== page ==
A souvenir from Bedlam

Posted on 24th October 2011 by simonbeattie

I couldn’t resist buying this when I saw it.  Someone writing about the death of his squirrel?  In 1826?  Come on, who wouldn’t?  There’s even a picture of the poor creature.  I first thought it was perhaps written by a child, but in fact the history of the poem proved much more interesting.

I soon discovered that the author, James Hadfield (1771/2–1841), was a patient at London’s Bethlem Royal Hospital, or ‘Bedlam’ as it’s more popularly known, the world’s first psychiatric hospital.  He even gets an entry in the Dictionary of National Biography.  Why?  Because, over twenty-five years before he composed his poem, he had been committed to the Hospital after attempting to kill the King.  Hadfield had fallen under ‘the sway of a millenarian cult, becoming convinced that his death at the hands of the state would effect the second coming.  He apparently reasoned that treason—or even attempted treason—would carry mortal punishment, and thus conspired with Bannister Truelock to assassinate George III at Drury Lane Theatre on the evening of 15 May 1800.  As the king acknowledged the orchestra’s playing of the national anthem, and the audience rose to its feet to welcome him, Hadfield climbed on a seat and fired a horse pistol at the royal box.  The assailant’s actual intention remains a mystery because when the king, unhurt, insisted on speaking to the soi-disant assassin, Hadfield greeted him by saying, “God bless your royal highness; I like you very well; you are a good fellow”’ (Oxford DNB).  Tried for high treason nevertheless, Hadfield had as his defence the leading barrister of the day, Thomas Erskine, who secured an acquittal by arguing partial insanity, a first in an English criminal trial.  Hadfield spent the remaining 41 years of his life in a cell.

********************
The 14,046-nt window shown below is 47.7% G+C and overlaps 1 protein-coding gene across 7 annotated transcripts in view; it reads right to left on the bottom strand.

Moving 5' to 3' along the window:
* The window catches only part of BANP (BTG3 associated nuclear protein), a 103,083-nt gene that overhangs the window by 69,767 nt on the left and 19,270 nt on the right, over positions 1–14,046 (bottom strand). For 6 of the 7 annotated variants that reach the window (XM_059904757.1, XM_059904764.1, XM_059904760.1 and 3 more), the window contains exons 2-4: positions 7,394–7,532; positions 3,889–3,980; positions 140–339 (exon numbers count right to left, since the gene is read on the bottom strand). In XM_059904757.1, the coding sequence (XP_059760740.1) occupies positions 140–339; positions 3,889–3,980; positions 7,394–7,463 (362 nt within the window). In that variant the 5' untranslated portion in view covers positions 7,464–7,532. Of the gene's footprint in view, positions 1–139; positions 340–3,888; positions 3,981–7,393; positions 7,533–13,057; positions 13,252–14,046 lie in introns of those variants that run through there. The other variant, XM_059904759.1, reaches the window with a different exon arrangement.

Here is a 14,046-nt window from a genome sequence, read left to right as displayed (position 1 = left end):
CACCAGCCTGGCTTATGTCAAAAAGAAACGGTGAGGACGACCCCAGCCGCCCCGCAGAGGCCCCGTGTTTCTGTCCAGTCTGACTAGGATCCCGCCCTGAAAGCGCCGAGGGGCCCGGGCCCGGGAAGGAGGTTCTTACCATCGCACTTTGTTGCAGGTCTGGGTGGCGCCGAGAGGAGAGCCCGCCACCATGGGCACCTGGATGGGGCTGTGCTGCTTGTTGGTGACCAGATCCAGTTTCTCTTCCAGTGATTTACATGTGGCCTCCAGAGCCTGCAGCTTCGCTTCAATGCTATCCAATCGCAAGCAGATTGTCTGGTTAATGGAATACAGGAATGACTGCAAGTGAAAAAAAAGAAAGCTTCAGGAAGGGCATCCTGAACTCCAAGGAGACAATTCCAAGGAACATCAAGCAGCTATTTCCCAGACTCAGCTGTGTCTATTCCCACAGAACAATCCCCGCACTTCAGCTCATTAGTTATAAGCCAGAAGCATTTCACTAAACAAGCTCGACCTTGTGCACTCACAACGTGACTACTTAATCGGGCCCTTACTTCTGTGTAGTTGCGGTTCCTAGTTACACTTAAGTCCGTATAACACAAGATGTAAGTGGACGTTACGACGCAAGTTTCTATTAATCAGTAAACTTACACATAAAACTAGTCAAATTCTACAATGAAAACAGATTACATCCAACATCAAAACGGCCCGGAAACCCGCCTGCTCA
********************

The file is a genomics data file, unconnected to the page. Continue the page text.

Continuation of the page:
Patients at Bethlem were allowed visitors, and Hadfield, perhaps due to his notoriety, seems to have attracted many.  One such visitor was the French socialist Flora Tristan (1803–1844, Gauguin’s grandmother, and the subject of the 2003 novel El paraíso en la otra esquinaThe Way to Paradise—by the Peruvian Nobel laureate Mario Vargas Llosa), who records the visit in her Promenades dans Londres (1840):

‘He lives in a small room and he is not averse to passing the time of day with visitors.  We had rather a long visit with him; his conversation and his habits denote a sentimental and loving heart, a pressing need for affection, and he has had in succession two dogs, three cats, several birds and finally a squirrel.  He was extremely fond of his animals and was grieved at their deaths; he mounted them himself and keeps them in his room.  These remains of his beloved creatures all have epitaphs in verse which express his sorrow.  Above the verses for his squirrel there is a coloured image of the friend he lost.  I might add that he does a brisk little trade with his feelings, handing out the epitaphs to visitors who in return give him a few shillings’ (tr. Dennis Palmer and Giselle Pincetl, Flora Tristan’s London Journal, p. 163).

The archives at the Bethlem Royal Hospital have various examples of Hadfield’s squirrel poem.  I wonder how many others survive?

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